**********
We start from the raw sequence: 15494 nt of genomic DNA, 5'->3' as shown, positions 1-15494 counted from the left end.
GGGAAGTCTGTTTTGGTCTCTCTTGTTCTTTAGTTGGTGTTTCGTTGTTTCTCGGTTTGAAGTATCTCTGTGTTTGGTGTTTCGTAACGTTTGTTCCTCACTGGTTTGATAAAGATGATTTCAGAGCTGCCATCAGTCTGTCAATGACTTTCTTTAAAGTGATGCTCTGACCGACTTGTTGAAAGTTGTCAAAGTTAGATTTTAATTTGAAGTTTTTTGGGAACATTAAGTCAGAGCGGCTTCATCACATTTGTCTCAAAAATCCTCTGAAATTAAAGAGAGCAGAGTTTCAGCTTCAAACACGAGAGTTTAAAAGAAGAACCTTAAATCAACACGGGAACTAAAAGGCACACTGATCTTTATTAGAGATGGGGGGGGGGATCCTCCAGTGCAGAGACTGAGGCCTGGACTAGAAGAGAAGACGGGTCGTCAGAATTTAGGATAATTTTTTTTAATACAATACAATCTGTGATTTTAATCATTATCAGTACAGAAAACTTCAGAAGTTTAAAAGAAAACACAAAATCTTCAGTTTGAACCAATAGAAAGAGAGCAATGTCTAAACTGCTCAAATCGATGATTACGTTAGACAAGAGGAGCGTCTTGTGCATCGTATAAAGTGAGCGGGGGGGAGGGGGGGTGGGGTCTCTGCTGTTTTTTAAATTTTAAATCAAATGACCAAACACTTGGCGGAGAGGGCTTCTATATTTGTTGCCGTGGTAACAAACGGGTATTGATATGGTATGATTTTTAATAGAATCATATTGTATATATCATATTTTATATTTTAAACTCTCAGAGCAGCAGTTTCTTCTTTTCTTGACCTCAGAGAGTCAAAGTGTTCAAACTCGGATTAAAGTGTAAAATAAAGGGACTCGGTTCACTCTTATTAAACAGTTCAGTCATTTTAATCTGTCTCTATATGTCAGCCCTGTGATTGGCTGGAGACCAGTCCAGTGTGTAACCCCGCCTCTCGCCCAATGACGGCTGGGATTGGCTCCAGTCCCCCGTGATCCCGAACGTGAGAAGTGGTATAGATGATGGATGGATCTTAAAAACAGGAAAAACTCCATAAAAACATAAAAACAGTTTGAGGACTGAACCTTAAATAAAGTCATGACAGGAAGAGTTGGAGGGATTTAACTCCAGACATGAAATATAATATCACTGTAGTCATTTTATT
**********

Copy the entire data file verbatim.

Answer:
We start from the raw sequence: 15494 nt of genomic DNA, 5'->3' as shown, positions 1-15494 counted from the left end.
GGGAAGTCTGTTTTGGTCTCTCTTGTTCTTTAGTTGGTGTTTCGTTGTTTCTCGGTTTGAAGTATCTCTGTGTTTGGTGTTTCGTAACGTTTGTTCCTCACTGGTTTGATAAAGATGATTTCAGAGCTGCCATCAGTCTGTCAATGACTTTCTTTAAAGTGATGCTCTGACCGACTTGTTGAAAGTTGTCAAAGTTAGATTTTAATTTGAAGTTTTTTGGGAACATTAAGTCAGAGCGGCTTCATCACATTTGTCTCAAAAATCCTCTGAAATTAAAGAGAGCAGAGTTTCAGCTTCAAACACGAGAGTTTAAAAGAAGAACCTTAAATCAACACGGGAACTAAAAGGCACACTGATCTTTATTAGAGATGGGGGGGGGGATCCTCCAGTGCAGAGACTGAGGCCTGGACTAGAAGAGAAGACGGGTCGTCAGAATTTAGGATAATTTTTTTTAATACAATACAATCTGTGATTTTAATCATTATCAGTACAGAAAACTTCAGAAGTTTAAAAGAAAACACAAAATCTTCAGTTTGAACCAATAGAAAGAGAGCAATGTCTAAACTGCTCAAATCGATGATTACGTTAGACAAGAGGAGCGTCTTGTGCATCGTATAAAGTGAGCGGGGGGGAGGGGGGGTGGGGTCTCTGCTGTTTTTTAAATTTTAAATCAAATGACCAAACACTTGGCGGAGAGGGCTTCTATATTTGTTGCCGTGGTAACAAACGGGTATTGATATGGTATGATTTTTAATAGAATCATATTGTATATATCATATTTTATATTTTAAACTCTCAGAGCAGCAGTTTCTTCTTTTCTTGACCTCAGAGAGTCAAAGTGTTCAAACTCGGATTAAAGTGTAAAATAAAGGGACTCGGTTCACTCTTATTAAACAGTTCAGTCATTTTAATCTGTCTCTATATGTCAGCCCTGTGATTGGCTGGAGACCAGTCCAGTGTGTAACCCCGCCTCTCGCCCAATGACGGCTGGGATTGGCTCCAGTCCCCCGTGATCCCGAACGTGAGAAGTGGTATAGATGATGGATGGATCTTAAAAACAGGAAAAACTCCATAAAAACATAAAAACAGTTTGAGGACTGAACCTTAAATAAAGTCATGACAGGAAGAGTTGGAGGGATTTAACTCCAGACATGAAATATAATATCACTGTAGTCATTTTATT